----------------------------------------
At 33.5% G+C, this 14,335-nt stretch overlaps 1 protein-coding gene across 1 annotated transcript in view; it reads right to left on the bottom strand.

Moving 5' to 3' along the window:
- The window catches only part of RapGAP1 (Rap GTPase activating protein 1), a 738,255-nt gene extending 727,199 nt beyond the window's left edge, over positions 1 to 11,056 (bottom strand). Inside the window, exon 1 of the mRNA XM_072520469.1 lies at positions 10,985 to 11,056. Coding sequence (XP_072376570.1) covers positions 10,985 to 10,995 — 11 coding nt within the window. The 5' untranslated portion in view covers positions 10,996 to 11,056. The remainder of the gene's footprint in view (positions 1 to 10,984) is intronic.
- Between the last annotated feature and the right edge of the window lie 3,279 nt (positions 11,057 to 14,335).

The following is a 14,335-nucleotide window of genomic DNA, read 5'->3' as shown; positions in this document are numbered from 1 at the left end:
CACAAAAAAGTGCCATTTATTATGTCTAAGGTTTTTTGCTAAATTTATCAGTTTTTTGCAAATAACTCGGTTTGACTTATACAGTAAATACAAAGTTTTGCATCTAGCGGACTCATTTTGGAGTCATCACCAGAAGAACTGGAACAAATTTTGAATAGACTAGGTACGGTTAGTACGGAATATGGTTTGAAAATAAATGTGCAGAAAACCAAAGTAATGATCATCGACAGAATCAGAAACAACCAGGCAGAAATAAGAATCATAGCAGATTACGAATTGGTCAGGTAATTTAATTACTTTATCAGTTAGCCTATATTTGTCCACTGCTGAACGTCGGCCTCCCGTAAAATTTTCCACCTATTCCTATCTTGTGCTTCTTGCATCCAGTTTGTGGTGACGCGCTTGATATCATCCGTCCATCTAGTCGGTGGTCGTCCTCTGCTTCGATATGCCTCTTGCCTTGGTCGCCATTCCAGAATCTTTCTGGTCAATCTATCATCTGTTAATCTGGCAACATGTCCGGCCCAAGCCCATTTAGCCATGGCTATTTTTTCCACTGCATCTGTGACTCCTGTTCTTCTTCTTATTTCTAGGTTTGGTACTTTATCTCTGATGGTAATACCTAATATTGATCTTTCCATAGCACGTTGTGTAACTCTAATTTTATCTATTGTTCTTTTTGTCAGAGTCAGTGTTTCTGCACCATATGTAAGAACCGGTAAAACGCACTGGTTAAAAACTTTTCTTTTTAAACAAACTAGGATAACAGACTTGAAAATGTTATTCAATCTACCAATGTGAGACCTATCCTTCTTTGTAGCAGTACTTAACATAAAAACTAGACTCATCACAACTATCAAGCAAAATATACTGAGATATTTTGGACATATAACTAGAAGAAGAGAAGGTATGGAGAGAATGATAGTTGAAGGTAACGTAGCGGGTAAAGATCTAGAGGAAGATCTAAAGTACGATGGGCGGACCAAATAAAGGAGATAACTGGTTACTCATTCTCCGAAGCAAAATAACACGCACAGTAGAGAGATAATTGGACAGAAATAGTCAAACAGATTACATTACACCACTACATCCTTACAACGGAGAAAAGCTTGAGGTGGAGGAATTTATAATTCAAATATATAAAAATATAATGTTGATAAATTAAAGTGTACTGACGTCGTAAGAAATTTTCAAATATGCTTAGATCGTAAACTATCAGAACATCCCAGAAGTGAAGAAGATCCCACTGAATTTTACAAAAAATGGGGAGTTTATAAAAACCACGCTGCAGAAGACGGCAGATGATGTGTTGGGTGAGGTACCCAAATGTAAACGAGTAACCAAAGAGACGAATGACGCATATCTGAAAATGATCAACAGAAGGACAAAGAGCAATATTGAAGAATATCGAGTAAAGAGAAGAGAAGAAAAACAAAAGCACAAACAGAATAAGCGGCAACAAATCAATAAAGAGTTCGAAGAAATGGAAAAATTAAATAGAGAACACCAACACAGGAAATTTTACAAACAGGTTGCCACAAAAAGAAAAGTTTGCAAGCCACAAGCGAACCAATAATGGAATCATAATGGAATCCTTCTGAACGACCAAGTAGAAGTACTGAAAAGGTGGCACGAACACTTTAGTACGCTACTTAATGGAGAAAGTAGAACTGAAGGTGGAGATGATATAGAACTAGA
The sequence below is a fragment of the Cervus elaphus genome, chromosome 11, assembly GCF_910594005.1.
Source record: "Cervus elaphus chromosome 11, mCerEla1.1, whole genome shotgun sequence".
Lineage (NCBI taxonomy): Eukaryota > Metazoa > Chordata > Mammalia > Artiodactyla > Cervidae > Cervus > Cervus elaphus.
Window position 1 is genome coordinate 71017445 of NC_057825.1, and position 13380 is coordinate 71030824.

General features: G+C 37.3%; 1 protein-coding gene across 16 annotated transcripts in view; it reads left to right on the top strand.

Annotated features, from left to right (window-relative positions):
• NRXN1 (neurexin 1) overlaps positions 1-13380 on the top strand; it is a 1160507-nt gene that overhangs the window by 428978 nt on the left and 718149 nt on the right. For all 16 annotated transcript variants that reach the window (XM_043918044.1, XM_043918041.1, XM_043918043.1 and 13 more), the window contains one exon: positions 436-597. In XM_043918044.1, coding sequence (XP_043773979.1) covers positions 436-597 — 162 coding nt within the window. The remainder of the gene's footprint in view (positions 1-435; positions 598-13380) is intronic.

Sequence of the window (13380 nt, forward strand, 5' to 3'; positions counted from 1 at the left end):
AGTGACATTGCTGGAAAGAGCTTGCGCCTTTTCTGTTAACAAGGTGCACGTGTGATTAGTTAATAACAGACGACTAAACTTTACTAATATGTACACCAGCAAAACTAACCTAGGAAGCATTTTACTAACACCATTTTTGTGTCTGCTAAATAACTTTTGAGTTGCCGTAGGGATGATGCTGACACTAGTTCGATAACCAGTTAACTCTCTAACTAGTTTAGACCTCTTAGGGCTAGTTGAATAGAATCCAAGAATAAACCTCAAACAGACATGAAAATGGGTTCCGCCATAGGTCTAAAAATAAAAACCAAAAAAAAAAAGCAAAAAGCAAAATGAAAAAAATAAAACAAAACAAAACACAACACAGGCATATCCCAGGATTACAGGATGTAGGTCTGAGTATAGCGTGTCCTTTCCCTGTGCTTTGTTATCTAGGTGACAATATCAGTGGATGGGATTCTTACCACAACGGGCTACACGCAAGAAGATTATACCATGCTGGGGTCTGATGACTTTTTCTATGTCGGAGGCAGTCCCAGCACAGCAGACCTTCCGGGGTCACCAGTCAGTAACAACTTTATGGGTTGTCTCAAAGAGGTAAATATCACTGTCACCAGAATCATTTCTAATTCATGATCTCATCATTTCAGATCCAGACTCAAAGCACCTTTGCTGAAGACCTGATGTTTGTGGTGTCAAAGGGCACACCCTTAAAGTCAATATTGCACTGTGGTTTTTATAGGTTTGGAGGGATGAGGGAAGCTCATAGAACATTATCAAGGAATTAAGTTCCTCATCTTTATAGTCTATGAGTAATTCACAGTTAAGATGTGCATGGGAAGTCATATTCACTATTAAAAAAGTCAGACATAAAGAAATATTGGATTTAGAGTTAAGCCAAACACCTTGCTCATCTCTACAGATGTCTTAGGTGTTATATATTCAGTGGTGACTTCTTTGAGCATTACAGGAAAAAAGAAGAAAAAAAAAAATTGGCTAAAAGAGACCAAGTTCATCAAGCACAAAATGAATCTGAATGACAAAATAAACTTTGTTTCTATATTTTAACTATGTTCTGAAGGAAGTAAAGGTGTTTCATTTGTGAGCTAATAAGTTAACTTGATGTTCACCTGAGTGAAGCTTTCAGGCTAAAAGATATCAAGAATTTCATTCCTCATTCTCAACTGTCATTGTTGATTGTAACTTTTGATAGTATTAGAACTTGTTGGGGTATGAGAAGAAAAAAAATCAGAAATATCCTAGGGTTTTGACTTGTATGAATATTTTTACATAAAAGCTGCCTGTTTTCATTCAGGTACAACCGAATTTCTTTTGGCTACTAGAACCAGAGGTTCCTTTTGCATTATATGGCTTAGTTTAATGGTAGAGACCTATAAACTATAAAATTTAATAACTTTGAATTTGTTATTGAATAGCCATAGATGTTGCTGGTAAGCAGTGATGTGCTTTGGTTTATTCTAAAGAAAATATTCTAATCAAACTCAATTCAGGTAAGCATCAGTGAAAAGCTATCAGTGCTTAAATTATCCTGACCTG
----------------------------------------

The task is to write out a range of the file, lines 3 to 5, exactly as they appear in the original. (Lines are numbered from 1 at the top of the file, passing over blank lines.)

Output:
- The window catches only part of RapGAP1 (Rap GTPase activating protein 1), a 738,255-nt gene extending 727,199 nt beyond the window's left edge, over positions 1 to 11,056 (bottom strand). Inside the window, exon 1 of the mRNA XM_072520469.1 lies at positions 10,985 to 11,056. Coding sequence (XP_072376570.1) covers positions 10,985 to 10,995 — 11 coding nt within the window. The 5' untranslated portion in view covers positions 10,996 to 11,056. The remainder of the gene's footprint in view (positions 1 to 10,984) is intronic.
- Between the last annotated feature and the right edge of the window lie 3,279 nt (positions 11,057 to 14,335).

The following is a 14,335-nucleotide window of genomic DNA, read 5'->3' as shown; positions in this document are numbered from 1 at the left end: